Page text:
From Lyon, it’s only an hour and a half to Culoz and le Grand Colombier so it’s into the mountains where we’ll be for the rest of the Tour until Paris. Unfortunately, this means that we’ll miss the historically charming Swiss capital of Bern. I’ll be just as happy to explore the French Alps. Like the Tourmalet, expect that the Grand Colombier will be packed. It’s not a mountain finish, but they basically do it twice (although the difference between the top of the Colombier and the Lacets du Grand Colombier is over 8 kilometers (~5 miles) so it’s not realistic to do both). After you get off the Colombier, drive two hours, from the Jura Mountains into the heart of the Alps and into Megève. (Night in Megève)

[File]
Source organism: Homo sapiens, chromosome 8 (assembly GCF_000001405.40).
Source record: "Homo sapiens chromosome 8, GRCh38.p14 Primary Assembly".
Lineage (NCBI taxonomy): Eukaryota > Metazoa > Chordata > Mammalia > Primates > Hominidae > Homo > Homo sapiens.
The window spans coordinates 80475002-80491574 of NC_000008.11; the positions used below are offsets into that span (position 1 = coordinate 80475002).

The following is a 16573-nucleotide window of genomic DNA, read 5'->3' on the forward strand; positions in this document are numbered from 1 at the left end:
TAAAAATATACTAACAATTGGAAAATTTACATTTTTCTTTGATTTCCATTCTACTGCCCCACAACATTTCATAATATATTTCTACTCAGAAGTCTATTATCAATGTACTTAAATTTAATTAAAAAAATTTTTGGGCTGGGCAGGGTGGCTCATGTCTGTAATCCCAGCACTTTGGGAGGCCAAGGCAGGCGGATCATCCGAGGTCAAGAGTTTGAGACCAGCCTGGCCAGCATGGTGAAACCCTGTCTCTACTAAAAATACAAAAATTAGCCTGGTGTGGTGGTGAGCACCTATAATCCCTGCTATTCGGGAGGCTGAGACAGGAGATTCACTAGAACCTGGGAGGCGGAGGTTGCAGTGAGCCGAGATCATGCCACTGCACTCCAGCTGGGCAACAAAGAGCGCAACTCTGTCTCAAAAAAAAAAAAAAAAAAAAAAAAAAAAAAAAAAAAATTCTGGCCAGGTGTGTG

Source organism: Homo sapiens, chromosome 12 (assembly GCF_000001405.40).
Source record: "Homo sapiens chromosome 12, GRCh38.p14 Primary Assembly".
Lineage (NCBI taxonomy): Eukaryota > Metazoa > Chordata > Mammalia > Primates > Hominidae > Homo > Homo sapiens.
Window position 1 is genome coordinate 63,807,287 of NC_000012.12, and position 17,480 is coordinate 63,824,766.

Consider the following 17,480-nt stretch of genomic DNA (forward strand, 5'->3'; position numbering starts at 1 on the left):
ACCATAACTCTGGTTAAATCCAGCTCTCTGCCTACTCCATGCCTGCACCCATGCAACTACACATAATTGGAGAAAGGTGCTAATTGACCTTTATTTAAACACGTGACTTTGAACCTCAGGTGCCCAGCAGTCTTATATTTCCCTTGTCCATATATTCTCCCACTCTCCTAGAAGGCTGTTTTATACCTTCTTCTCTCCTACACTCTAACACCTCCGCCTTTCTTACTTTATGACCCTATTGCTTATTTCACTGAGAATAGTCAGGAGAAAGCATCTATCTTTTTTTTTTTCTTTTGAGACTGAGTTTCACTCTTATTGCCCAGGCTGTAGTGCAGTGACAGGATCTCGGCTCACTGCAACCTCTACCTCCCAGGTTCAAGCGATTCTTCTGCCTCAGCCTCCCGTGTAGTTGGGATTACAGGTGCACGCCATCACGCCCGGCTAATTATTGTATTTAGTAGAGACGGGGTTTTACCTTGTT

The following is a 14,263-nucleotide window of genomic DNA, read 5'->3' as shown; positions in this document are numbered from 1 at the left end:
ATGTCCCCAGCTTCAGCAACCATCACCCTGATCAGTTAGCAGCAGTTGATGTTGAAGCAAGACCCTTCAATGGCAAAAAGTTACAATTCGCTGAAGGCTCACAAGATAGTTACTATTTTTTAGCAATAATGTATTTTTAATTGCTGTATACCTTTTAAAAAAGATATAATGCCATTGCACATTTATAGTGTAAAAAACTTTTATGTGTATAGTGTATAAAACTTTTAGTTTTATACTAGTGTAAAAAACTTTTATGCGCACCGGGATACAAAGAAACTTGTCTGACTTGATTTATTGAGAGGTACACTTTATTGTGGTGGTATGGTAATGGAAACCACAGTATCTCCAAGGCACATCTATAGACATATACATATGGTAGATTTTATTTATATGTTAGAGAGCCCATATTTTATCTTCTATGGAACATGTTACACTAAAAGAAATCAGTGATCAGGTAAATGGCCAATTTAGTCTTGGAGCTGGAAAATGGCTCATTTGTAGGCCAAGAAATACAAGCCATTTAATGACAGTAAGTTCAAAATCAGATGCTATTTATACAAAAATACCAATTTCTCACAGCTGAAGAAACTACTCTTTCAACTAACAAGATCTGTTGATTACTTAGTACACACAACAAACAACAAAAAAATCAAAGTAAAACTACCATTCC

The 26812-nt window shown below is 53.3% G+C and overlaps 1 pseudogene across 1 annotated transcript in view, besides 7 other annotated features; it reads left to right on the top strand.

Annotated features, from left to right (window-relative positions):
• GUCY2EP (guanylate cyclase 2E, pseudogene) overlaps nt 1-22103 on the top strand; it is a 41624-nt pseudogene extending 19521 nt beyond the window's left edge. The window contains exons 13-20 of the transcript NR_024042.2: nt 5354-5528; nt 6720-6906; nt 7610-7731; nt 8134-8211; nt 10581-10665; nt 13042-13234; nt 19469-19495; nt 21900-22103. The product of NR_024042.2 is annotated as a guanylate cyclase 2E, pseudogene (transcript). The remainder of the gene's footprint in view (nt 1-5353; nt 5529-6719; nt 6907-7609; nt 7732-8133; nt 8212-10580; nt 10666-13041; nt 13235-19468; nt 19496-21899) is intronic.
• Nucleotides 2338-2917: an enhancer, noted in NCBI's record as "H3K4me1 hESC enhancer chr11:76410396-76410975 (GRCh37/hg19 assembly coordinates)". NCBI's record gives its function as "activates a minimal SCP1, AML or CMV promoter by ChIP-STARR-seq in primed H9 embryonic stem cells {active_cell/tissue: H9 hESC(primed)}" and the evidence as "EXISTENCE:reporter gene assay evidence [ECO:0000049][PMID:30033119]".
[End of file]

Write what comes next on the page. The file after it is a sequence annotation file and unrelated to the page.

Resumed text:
– Monday July 18: Stage 16 – Chamonix

We’ll be skipping Stage 16 and using this day as one of two to explore the French Alps. Today, head to the resort town of Chamonix. It’s less than an hour from Megève and it’s a wonderful place to feel the majesty of the Alps. Stroll along its charming streets, browse its shops, and try the sweets. The highlight of the day will be ascending the Aiguille du Midi for spectacular views of Mont Blanc and the Chamonix Valley. Depending on your time, ability, and desire, you can hike up part of the way or take the teleferique to the precipitous observation station at the tip top. You’ll be amazed how cold it is although in July it is manageable in summer attire. Care to step into Italy? Take the Vallée Blanche Cable Car that spans five kilometers to Pointe Helbroner. (Night in Megève)

– Tuesday July 19: Rest Day – Megève